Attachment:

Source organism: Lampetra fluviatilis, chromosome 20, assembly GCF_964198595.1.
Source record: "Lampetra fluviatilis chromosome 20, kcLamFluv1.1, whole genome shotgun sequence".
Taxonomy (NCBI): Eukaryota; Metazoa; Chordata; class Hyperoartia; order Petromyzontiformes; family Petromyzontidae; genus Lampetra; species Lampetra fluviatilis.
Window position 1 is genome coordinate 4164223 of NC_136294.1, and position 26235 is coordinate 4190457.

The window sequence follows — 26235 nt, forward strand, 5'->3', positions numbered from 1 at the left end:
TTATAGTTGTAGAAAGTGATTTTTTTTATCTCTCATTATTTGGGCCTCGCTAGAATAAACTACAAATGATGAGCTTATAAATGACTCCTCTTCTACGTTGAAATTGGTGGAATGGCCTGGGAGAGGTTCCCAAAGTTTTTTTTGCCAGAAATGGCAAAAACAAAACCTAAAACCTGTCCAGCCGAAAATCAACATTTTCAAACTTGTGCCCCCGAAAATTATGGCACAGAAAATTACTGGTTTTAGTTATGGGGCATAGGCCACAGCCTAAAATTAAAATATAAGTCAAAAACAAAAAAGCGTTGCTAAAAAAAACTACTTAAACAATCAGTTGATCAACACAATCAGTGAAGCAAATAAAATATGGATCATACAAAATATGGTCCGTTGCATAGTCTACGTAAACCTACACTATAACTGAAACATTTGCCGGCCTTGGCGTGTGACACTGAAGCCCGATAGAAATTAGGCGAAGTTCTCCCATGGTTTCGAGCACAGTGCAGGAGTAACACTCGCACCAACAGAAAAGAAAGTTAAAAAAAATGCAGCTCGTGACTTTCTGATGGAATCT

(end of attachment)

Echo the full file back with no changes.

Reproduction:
Source organism: Lampetra fluviatilis, chromosome 20, assembly GCF_964198595.1.
Source record: "Lampetra fluviatilis chromosome 20, kcLamFluv1.1, whole genome shotgun sequence".
Taxonomy (NCBI): Eukaryota; Metazoa; Chordata; class Hyperoartia; order Petromyzontiformes; family Petromyzontidae; genus Lampetra; species Lampetra fluviatilis.
Window position 1 is genome coordinate 4164223 of NC_136294.1, and position 26235 is coordinate 4190457.

The window sequence follows — 26235 nt, forward strand, 5'->3', positions numbered from 1 at the left end:
TTATAGTTGTAGAAAGTGATTTTTTTTATCTCTCATTATTTGGGCCTCGCTAGAATAAACTACAAATGATGAGCTTATAAATGACTCCTCTTCTACGTTGAAATTGGTGGAATGGCCTGGGAGAGGTTCCCAAAGTTTTTTTTGCCAGAAATGGCAAAAACAAAACCTAAAACCTGTCCAGCCGAAAATCAACATTTTCAAACTTGTGCCCCCGAAAATTATGGCACAGAAAATTACTGGTTTTAGTTATGGGGCATAGGCCACAGCCTAAAATTAAAATATAAGTCAAAAACAAAAAAGCGTTGCTAAAAAAAACTACTTAAACAATCAGTTGATCAACACAATCAGTGAAGCAAATAAAATATGGATCATACAAAATATGGTCCGTTGCATAGTCTACGTAAACCTACACTATAACTGAAACATTTGCCGGCCTTGGCGTGTGACACTGAAGCCCGATAGAAATTAGGCGAAGTTCTCCCATGGTTTCGAGCACAGTGCAGGAGTAACACTCGCACCAACAGAAAAGAAAGTTAAAAAAAATGCAGCTCGTGACTTTCTGATGGAATCT